Manosphere subcultures—from PUAs to incels—tend to thrive in the shadows, but a new play coming to SummerWorks hopes to shed new light.
Created and Performed by Lauren Gillis and Alaine Hutton, Safe and Sorry follows the story of Keith Much, a man who teaches a dating and pick-up seminar. When his popularity among the online incel crowd spikes, he’s led to the darker corners of the internet, and it is there he does the unthinkable: He reads the comments. Safe and Sorry is a fascinating look at the pains of trying to forge a connection in a world that seems increasingly prone to misinterpretation and miscommunication.
This week, we chatted with Lauren Gillis, co-creator of Safe and Sorry.
SDTC: What was your first introduction to the world of PUAs and incels?
LG: Just over a decade ago, I became more acutely aware that I was a rather awkward person. This piqued quite a ravenous curiosity about social scripts for dating.
This was also around the time Neil Strauss’ The Game came out, and several years after that, the word incel would begin floating more prominently around the internet as one of the manosphere’s more desperately toxic tendrils (as it is seen now). Some view it as just a bubble of people who find community in a perceived (or, very real) inability to find erotic or romantic success (as many insist it was, and perhaps still is in some circles, though it may be time to abandon the word incel if you’re there for the conversation and not the resentment steeped in hate).
What these subcultures have in common is a fascination with sexual failure and rejection, and what you can do about it. PUA says you can learn skills and change your perspective on social interactions; Inceldom says you must accept the harsh and hopeless truth that you are socio-sexually doomed and from there, most likely lie down and rot. Somewhere in between “Be True to Yourself and Do Whatever You Want!” and “NOT LIKE THAT!” you have to figure out when your social and sexual behaviour is not calibrated to what other humans deem to be charming or appealing or acceptable.
I like this territory a lot. It’s rife for misunderstandings, admissions of horrendous vulnerability and desire, and issues that present as hair-splitting but expand into compelling problems.
What did you uncover in your research for this play that surprised you?
That I actually believe you should read the comments.
Doing so has taught me that the above statement should come with 10 Caveats, just as everything should, but I’ll leave it as is.
What were you aiming to get across in this script? What do you want people to know about PUA and incel culture?
People will bring their own associations with PUA and inceldom to the table, whether that’s a kind of mechanistic pragmatism, catching a free ride on the winds of misogyny relentlessly howling in the void of our broken system, actively spreading hate, encouraging men to be proud of their appearance and comfortable in their masculinity, or just slouching in front of a computer contemplating a distant better haircut, pizza pocket, and/or the end of all things.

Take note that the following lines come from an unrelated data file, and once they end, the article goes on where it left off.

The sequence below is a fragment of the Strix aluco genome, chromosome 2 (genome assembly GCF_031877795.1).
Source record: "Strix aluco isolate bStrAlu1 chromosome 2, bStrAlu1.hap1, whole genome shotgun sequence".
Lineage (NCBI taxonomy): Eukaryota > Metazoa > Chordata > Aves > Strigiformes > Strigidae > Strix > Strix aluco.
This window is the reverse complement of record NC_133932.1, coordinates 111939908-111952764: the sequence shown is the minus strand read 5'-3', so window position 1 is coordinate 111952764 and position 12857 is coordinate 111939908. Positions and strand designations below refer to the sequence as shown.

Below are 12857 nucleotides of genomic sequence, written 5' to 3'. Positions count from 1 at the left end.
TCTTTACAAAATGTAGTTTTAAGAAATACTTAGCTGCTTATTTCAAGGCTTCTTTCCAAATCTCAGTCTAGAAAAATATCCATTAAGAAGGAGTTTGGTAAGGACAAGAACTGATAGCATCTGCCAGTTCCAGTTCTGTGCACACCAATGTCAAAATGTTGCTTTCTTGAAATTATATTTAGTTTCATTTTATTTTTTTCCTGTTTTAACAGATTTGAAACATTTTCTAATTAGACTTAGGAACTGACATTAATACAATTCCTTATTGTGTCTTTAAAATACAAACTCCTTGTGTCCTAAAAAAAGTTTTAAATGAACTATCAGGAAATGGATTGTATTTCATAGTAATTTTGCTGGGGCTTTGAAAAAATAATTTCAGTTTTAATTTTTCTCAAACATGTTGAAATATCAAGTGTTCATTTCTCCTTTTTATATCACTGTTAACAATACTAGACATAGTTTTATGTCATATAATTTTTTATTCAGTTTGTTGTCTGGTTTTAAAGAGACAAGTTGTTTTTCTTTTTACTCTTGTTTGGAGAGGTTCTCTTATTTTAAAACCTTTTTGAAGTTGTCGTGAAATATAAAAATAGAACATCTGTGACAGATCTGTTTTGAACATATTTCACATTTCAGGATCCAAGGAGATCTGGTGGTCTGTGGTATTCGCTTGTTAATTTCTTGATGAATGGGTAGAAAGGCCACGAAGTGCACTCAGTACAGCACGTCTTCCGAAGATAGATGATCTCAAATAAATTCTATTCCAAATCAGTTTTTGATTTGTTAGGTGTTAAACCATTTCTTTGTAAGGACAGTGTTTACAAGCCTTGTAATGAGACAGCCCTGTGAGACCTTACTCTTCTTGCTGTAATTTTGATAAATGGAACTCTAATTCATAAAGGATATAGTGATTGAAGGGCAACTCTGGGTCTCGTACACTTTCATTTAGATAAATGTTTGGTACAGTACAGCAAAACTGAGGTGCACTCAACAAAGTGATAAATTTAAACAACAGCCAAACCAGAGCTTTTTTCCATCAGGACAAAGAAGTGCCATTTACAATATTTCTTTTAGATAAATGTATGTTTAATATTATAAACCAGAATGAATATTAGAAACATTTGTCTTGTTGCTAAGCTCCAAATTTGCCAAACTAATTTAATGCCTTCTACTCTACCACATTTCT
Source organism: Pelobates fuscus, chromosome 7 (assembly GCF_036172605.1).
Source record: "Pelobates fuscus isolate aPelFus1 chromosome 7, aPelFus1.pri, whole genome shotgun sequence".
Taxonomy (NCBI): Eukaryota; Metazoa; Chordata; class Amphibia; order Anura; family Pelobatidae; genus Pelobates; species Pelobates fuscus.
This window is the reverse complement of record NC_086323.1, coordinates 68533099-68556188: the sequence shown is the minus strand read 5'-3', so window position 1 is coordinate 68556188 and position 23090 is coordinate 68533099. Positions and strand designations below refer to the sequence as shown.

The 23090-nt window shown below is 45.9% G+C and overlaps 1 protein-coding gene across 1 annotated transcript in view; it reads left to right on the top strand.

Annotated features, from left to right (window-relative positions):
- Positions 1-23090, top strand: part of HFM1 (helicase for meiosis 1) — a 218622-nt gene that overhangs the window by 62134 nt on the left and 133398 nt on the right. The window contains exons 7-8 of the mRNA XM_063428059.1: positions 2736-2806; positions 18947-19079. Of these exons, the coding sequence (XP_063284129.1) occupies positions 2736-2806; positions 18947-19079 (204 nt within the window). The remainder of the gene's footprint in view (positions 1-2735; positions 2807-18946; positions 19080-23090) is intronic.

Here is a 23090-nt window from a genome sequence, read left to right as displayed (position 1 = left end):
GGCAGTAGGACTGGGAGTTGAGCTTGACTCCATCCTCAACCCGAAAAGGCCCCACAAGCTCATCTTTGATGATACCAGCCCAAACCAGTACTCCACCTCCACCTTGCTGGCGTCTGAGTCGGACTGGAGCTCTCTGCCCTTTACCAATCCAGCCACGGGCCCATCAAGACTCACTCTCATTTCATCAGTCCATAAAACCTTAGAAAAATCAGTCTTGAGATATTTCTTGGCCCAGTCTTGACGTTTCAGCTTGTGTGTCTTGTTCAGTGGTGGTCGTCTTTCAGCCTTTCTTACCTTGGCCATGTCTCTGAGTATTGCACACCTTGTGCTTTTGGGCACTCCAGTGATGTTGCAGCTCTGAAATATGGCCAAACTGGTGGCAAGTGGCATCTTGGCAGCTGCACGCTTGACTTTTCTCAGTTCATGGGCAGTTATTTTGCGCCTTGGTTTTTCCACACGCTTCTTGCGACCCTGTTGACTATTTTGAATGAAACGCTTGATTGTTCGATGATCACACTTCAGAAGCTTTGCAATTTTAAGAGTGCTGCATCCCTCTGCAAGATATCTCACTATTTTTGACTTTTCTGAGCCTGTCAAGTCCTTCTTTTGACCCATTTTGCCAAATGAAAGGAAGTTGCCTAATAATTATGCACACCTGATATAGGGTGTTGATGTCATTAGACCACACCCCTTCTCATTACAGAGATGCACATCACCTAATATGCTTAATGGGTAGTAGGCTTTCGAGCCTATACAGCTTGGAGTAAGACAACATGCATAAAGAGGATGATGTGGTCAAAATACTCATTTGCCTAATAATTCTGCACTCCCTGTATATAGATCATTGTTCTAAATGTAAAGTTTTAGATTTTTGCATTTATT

No matter the case, the core of the show itself is less about these offshoots of our dating culture than it is about ordinary people trying to learn or change the social scripts while living in a time of awkward change and fantastic, terrifying possibility. Whether or not you believe there is a tornado of incels out there waiting to mow everyone else down, people still go on dates and have sex, so you still have to figure out where to put your hand on a date so that it will seem sexual (if that’s your intention) but not creepy. Where do you put your hand? That is what I would like people to think about. Where do you put your hand?
What do you hope audiences take away from this play?
Some people experience consent as basic and simple, in theory, and in practice. Some people experience it as convoluted, ambiguous, and fraught. I think this is a real tension that merits examination. When we respond to this idea, we are exposed to judgement and categorization, and a lot of assumptions and delicate areas come into play. How do we make this fun? Well…
I wish a charming fellow would do a humorous, empathetic, and well-researched seminar attempting to untangle the mess and get everyone on the same page. At the same time, we can all reserve the right to scrutinize everything he says from every possible angle, and I want him to gracefully accept everyone’s criticism, with the caveat that he dismiss criticisms from those I have deemed Too Toxic To Help. I will call this man “Keith Much” and give him the task of running a dating and pick-up seminar for men and see if it will turn into a horror movie.
And also, all the characters are men played by women.
I invite people to explore whether Keith Much is a role model or a cautionary tale. I don’t mean that in a snappy-tagline-with-a-leading-question-designed-to-trick-you-into-fake-complicity kind of way. I mean that sincerely: Do you think Keith Much is any good? Why? If you end up in a conversation with your friend about that after the show, great. Or if you’re alone watching this weird thing, then we’ll have comment cards so you can tell us directly.
This is the first time we’re showing this work to an audience, so do come to see it while it’s volatile and mutable.
Safe and Sorry comes to SummerWorks (1115 Queen St W) from August 9 to 16. Grab tickets here.